Students negotiating the borders between general and special education classes : an ethnographic and participatory research study

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Riitaoja , A-L , Helakorpi , J & Holm , G 2019 , ' Students negotiating the borders between general and special education classes : an ethnographic and participatory research study ' , European Journal of Special Needs Education , vol. 34 , no. 5 , pp. 586-600 . https://doi.org/10.1080/08856257.2019.1572093

Title: Students negotiating the borders between general and special education classes : an ethnographic and participatory research study
Author: Riitaoja, Anna-Leena; Helakorpi, Jenni; Holm, Gunilla
Contributor organization: Centre of Excellence in Research on Ageing and Care
CEREN (The Centre for Research on Ethnic Relations and Nationalism)
Swedish School of Social Science Subunit
Department of Education
Education of Education
Gunilla Holm / Principal Investigator
Helsinki Inequality Initiative (INEQ)
Date: 2019-10-20
Language: eng
Number of pages: 15
Belongs to series: European Journal of Special Needs Education
ISSN: 0885-6257
DOI: https://doi.org/10.1080/08856257.2019.1572093
URI: http://hdl.handle.net/10138/310438
Abstract: Although Finnish basic education is based on inclusion, 37% of students receiving special support still study in either separate schools or separate classes in comprehensive schools. In this study we explore how policies of inclusion are implemented in a school with separated special educational needs (SEN) and general education (GE) classes. More specifically we conducted a two-year ethnographic study focusing particularly on exclusion and the sense of belonging in a lower secondary school (students aged 13–16) in the capital region of Finland. During the fieldwork, several students attending the SEN-class expressed an interest in changing from the SEN-class to a GE-class, or in breaking the borders between SEN and GE classes in other ways. As part of the negotiations with the school, students who criticised the GE- and SEN-class division were offered an opportunity to transfer to GE-classes but in the end, all of them wanted to stay in the SEN-class. In this investigation, we focus on the students’ reasoning and the teachers’ reactions when students negotiate the borders between SEN and GE-classes. In this study we found a clash between integration and inclusive thinking.Although Finnish basic education is based on inclusion, 37% of students receiving special support still study in either separate schools or separate classes in comprehensive schools. In this study we explore how policies of inclusion are implemented in a school with separated special educational needs (SEN) and general education (GE) classes. More specifically we conducted a two-year ethnographic study focusing particularly on exclusion and the sense of belonging in a lower secondary school (students aged 13–16) in the capital region of Finland. During the fieldwork, several students attending the SEN-class expressed an interest in changing from the SEN-class to a GE-class, or in breaking the borders between SEN and GE classes in other ways. As part of the negotiations with the school, students who criticised the GE- and SEN-class division were offered an opportunity to transfer to GE-classes but in the end, all of them wanted to stay in the SEN-class. In this investigation, we focus on the students’ reasoning and the teachers’ reactions when students negotiate the borders between SEN and GE-classes. In this study we found a clash between integration and inclusive thinking.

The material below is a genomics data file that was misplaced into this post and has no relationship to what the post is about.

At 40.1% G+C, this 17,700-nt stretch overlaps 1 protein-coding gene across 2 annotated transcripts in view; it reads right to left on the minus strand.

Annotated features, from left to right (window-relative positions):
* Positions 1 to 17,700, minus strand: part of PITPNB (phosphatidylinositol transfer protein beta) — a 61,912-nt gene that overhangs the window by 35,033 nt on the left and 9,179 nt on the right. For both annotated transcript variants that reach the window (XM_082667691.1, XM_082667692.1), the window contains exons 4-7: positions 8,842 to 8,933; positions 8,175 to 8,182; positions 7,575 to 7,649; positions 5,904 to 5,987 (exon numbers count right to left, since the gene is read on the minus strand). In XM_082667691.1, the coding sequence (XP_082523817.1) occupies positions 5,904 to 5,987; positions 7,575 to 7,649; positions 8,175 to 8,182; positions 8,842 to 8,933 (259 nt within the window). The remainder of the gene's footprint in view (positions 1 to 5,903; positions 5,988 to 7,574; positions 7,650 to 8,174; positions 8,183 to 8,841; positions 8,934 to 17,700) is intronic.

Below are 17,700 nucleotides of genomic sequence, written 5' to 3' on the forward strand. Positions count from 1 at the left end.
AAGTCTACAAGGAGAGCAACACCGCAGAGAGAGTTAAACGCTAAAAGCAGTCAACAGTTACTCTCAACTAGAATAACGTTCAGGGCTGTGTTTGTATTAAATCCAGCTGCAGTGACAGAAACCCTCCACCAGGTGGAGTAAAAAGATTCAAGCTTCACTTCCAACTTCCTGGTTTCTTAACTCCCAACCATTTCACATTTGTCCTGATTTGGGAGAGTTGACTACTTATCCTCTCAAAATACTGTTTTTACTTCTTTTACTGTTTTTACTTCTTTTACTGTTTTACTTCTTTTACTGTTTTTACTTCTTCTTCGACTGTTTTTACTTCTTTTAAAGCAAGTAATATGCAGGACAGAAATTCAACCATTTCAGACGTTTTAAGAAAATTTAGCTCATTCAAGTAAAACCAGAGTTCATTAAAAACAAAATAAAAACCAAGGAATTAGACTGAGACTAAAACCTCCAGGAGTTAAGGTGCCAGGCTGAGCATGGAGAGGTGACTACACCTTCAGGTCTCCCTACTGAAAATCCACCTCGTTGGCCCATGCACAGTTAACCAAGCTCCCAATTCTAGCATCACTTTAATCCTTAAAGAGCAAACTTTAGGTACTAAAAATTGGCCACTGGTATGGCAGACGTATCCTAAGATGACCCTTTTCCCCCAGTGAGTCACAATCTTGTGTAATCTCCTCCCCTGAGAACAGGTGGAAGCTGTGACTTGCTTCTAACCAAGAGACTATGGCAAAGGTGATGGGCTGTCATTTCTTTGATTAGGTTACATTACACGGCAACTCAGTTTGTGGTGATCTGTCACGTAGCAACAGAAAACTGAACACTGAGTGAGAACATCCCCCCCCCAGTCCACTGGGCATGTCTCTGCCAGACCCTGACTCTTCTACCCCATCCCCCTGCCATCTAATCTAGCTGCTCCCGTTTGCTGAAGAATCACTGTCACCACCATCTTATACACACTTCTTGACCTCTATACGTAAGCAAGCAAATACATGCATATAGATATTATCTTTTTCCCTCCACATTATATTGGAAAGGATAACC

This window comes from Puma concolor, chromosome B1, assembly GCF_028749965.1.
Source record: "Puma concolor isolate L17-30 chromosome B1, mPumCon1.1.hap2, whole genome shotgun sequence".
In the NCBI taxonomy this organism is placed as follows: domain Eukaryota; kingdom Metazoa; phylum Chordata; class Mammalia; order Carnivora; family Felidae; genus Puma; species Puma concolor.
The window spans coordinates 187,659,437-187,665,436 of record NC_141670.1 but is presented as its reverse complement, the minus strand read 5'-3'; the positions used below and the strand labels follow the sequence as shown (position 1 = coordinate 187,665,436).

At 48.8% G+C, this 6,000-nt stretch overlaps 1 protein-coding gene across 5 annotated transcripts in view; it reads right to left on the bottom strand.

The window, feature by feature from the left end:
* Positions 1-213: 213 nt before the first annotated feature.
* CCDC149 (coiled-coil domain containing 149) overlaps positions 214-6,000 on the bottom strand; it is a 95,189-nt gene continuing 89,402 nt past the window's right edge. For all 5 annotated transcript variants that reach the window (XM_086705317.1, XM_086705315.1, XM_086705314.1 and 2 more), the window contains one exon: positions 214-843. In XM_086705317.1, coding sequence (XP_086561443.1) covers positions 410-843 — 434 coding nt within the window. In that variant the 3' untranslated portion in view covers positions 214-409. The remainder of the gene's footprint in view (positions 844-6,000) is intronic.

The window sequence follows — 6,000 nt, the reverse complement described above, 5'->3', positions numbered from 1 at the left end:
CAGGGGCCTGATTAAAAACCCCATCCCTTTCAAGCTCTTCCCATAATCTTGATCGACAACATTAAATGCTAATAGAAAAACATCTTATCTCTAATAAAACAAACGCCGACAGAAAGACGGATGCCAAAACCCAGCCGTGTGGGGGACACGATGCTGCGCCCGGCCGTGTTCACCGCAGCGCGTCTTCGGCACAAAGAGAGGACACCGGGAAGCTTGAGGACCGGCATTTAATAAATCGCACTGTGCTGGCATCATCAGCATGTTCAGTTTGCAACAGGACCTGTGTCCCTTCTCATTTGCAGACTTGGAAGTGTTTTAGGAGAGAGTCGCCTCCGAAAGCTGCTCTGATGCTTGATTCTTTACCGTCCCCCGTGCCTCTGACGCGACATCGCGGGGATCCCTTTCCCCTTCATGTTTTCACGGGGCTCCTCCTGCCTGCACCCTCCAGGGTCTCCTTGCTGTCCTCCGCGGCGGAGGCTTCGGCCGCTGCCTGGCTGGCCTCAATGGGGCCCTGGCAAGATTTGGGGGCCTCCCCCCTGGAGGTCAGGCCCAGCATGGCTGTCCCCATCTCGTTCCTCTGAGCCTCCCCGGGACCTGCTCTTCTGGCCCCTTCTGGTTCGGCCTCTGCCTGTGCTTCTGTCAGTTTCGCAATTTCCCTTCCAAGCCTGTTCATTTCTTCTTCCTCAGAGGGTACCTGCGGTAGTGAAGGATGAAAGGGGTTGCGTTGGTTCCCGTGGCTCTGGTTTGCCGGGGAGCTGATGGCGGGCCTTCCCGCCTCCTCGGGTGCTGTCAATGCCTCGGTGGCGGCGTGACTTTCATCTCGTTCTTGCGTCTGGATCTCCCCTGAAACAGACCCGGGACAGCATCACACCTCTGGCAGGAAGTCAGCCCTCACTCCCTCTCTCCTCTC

Subject: 516 Educational sciences
Special educational needs
exclusion
inclusion
integration
ethnography
collaborative research
INCLUSION
SCHOOLS
VIEWS
Peer reviewed: Yes
Rights: unspecified
Usage restriction: openAccess
Self-archived version: acceptedVersion


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